[MLton] mlb support
Wed, 21 Jul 2004 18:50:05 -0700
> > With regards to caching the .mlb files for the basis and the like, I would
> > say that it is probably a bit scary too not re-lookup the inode number and
> > device on each run. I'm thinking that a copy (to another machine for
> > instance) will change them.
> Certainly copying the basis on installation will change the inode number
> of files. That would suggest that we have a post-install operation to
> read in .mlbs and output a world with them parsed/elaborated.
I'm getting confused. I thought we were just talking about a hack to
speedup an SML/NJ-compiled MLton, which has no bearing on the binary
MLton packages that we distribute and hence no need for post-install
stuff. Why do we need to cache bases across runs of a MLton-compiled
> Of course, there is a whole tricky mess of how to decide that a previously
> loaded .mlb corresponds to the file-name now under consideration. If you
> can't trust the inode from run to run, then you need to look things up by
> (absolute?) (real?) path name. But that begs the question of what to do
> if $(VAR) changes from one run to the next? And what if I change a .sml
> file referenced by a .mlb? When, and how do I find out that I need to
> rebuild the cache? Honestly, it just seems like a slipperly slope to CM's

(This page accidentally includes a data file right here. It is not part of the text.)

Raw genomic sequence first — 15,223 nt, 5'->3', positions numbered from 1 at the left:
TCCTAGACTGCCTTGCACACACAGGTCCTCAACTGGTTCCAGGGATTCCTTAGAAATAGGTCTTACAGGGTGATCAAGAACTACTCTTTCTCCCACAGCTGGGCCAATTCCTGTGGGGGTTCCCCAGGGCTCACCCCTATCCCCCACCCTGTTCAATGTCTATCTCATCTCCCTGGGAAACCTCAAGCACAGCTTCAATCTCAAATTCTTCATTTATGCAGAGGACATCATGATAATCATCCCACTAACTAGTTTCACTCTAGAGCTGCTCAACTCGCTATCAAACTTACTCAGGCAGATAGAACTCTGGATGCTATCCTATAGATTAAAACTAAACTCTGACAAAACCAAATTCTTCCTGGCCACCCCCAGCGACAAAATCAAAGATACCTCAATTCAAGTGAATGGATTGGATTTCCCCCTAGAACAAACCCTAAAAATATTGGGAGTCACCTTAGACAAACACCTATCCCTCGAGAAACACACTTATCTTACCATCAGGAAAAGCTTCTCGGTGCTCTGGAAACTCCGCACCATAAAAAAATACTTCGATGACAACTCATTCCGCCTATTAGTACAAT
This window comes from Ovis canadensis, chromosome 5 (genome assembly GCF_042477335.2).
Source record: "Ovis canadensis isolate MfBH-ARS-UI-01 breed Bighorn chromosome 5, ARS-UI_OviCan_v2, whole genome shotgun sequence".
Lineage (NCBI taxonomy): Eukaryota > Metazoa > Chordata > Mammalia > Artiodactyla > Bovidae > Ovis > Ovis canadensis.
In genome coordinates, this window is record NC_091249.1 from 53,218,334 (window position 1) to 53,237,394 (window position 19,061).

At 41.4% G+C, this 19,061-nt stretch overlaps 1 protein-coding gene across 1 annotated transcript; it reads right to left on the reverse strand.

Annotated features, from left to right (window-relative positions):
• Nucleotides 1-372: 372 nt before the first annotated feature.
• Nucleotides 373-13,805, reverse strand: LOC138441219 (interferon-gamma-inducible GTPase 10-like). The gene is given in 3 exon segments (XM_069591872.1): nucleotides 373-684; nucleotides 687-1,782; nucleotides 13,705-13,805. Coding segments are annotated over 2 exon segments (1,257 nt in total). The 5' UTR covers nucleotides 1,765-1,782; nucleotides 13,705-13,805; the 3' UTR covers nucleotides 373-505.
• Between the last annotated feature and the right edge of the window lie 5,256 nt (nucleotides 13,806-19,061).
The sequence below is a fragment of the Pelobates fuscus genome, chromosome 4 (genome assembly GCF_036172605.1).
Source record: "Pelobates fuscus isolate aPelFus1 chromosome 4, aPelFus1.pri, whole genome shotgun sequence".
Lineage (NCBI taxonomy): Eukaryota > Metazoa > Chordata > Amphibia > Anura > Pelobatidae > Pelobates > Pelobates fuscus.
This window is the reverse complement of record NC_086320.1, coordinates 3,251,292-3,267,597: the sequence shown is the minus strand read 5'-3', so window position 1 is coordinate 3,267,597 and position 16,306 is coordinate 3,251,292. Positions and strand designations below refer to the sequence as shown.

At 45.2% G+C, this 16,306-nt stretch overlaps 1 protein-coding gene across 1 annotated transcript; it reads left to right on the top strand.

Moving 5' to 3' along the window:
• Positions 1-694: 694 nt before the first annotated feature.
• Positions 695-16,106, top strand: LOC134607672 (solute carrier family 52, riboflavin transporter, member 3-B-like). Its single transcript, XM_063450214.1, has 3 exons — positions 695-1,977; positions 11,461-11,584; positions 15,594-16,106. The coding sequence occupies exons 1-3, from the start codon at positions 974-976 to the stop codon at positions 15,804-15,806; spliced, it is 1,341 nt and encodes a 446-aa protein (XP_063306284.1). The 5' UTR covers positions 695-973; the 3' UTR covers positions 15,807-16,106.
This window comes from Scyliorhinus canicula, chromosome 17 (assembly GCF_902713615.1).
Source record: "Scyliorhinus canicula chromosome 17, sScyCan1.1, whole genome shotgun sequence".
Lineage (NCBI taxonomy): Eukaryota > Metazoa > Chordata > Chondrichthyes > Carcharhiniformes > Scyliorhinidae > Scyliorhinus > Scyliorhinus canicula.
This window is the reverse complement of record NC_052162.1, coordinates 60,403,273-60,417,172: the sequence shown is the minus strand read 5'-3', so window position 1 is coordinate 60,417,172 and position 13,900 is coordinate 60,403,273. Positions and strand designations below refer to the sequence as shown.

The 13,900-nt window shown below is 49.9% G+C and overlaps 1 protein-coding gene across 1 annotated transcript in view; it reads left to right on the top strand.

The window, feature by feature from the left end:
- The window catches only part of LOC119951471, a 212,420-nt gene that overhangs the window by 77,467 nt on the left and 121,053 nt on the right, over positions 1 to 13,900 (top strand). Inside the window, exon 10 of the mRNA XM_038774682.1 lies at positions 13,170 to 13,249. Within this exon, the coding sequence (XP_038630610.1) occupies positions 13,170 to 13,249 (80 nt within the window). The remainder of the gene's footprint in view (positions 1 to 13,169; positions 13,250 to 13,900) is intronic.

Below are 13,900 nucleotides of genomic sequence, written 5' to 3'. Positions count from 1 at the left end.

> (confusing) notion of stable libraries.
I agree. For the first cut, I think it would be best to elaborate the
entire program for each run (the only caching being of mlbs within a
> I think you spend the majority of your time looking at .sml files (where
> Foo.t is a win over Foo.foo) and a minority of your time looking at .mlb
> Again, it's a slippery slope from shortening names, to implicitly
> and CM's (confusing) notion of anchors.
I don't really buy this slippery slope. We're just talking about a
convention, and we can decide not to do that expansion. And it
doesn't seem all that confusing either way. Anyways, I think this is
a very minor issue. For now, it seems best to have no support for
special conventions and to allow people to do what they want. Henry,
if you want to call your mlbs m.mlb, go for it.